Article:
If I “Like” Your Page, What Is That Worth?
We’re all still exploring new territory. Oh I know there are some people who have offered concrete facts based on opinion alone – keep your eyes on them they’ll be re-adjusting their facts with time, they always do. Let’s talk for just a minute about the value of a Facebook “Like”. Fortunately I’ll be able to give you some data from a reputable study and I’ll accompany that with my normal advocacy for thinking like a small businessperson. See most studies follow enterprise corporations like the one I currently work for. After all how exciting is data from Mary Lou’s Nails and Curls? Well, for Mary Lou it’s not only exciting but crucial to her success.
Our example proves enterprise data to be more exciting because the target mark for this Vitrue study from 2010 uses a factor of 1,000,000 fans. If Mary Lou has that many fans I’m giving this report only to her and in a closed conference room. She ain’t got that many – she’s reading this because it’s free and that’s her budget for social support (or at least that’s what she thinks so far). You’re more like Mary Lou than the example company with a million fans. Still, let’s look at their projections.
Essentially, according to a report in AdWeek, Vitrue’s studies and calculations conclude that with 1,000,000 fans (likes) this “translates into at least $3.6 million in equivalent media over a year”. In other words with 1,000,000 fans you can save $3.6 million in online (PPC) advertising, theoretically. This happens because “Likes” are shared on users activity stream and is syndicated to their audiences in addition to yours. You just increased your reach because of something your fan did and that did not cost you a cent.
“Vitrue arrived at its $3.6 million figure by working off a $5 CPM, meaning a brand’s 1 million fans generate about $300,000 in media value each month. Using Vitrue’s calculation, Starbucks’ 6.5 million fan base — acquired in part with several big ad buys — is worth $23.4 million in media annually.” – AdWeek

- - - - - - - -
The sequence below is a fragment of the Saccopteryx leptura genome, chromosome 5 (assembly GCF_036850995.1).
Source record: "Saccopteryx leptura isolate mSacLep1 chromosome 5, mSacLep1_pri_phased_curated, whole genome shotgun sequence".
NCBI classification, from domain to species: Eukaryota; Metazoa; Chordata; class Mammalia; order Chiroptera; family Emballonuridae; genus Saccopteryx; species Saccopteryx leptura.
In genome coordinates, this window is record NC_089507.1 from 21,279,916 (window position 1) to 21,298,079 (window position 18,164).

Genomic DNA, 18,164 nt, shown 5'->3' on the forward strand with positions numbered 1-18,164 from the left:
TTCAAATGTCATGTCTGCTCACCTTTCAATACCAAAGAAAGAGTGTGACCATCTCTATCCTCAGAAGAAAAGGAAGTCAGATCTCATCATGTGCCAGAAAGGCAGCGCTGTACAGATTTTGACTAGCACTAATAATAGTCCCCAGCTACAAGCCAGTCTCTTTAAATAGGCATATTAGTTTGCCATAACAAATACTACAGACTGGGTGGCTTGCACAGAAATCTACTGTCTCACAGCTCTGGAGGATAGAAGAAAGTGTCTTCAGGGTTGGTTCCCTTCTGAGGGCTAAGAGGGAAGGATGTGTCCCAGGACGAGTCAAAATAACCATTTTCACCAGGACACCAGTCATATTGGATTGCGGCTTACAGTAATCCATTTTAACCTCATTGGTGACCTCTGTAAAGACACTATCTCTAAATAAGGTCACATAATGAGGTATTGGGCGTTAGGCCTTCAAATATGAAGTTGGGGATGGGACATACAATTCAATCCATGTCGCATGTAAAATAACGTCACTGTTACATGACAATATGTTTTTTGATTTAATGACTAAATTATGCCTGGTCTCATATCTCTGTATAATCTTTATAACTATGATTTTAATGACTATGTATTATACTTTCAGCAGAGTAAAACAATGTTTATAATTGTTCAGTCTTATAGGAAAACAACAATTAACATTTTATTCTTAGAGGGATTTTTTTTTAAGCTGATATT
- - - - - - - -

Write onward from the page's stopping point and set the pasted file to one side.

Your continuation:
Chances are if you are reading my little blog post you don’t have 1 million fans. Sorry, that’s just the way it is. We need to graduate you from me. My readers are more likely to have 10,000 or fewer fans with the exception of a few guests from Social Media Edge Radio who just happened to be interested enough to read. More than like you are in the 300 to 3,500 fan range so how do we calculate the value for you?
Simple but oh so complex:
- Have a measurable strategy
- Use landing pages with analytics turned on
- Collect data or make a sale on your landing page
- Compare your data at least weekly if not daily
- Record your fans
- Record your click-throughs from Facebook
- Record the number of interactions/sales
- Keep track of your spending for Facebook ads
- Be prepared to make adjustment to your campaign but annotate your data as such
- After 90 days check your numbers and make the comparison
(If you don’t know how to do this that’s what I do so call me.)
As I was writing this today I got a call from Jeff Belonger who had questions and comments about this exact issue. Jeff runs MyPhillieAlive on Facebook. He told me he has about 330 fans and has a post that was placed about 18 hours ago that already has over 600 impressions. If Jeff uses the technique above and draws people to his website or asks for interaction within the post he can then follow the data of impression to actions to consummations.
Think about a like. Imagine if you have 100 Facebook fans on your business page and you post an invitation to your next bake off. Chances are those first 100 fans are going to be friends, family and true fans. They are going to “Like” your post. Suppose only 10 of them like your post but on average those 10 have 500 Facebook friends. Your new potential market is 5100 eyes including their combined 5000 and your initial 100. If your subject matter is appealing to those who read it chances are you’re going to have a nicely increased amount of activity to your event.
Measuring traffic and consummations is key to knowing where your time is best spent. Facebook requires an understanding of the language most appealing to your fan base, regular (daily or more) interaction with your fans by posting to your fan page, and convincing them to convert to a financial transaction.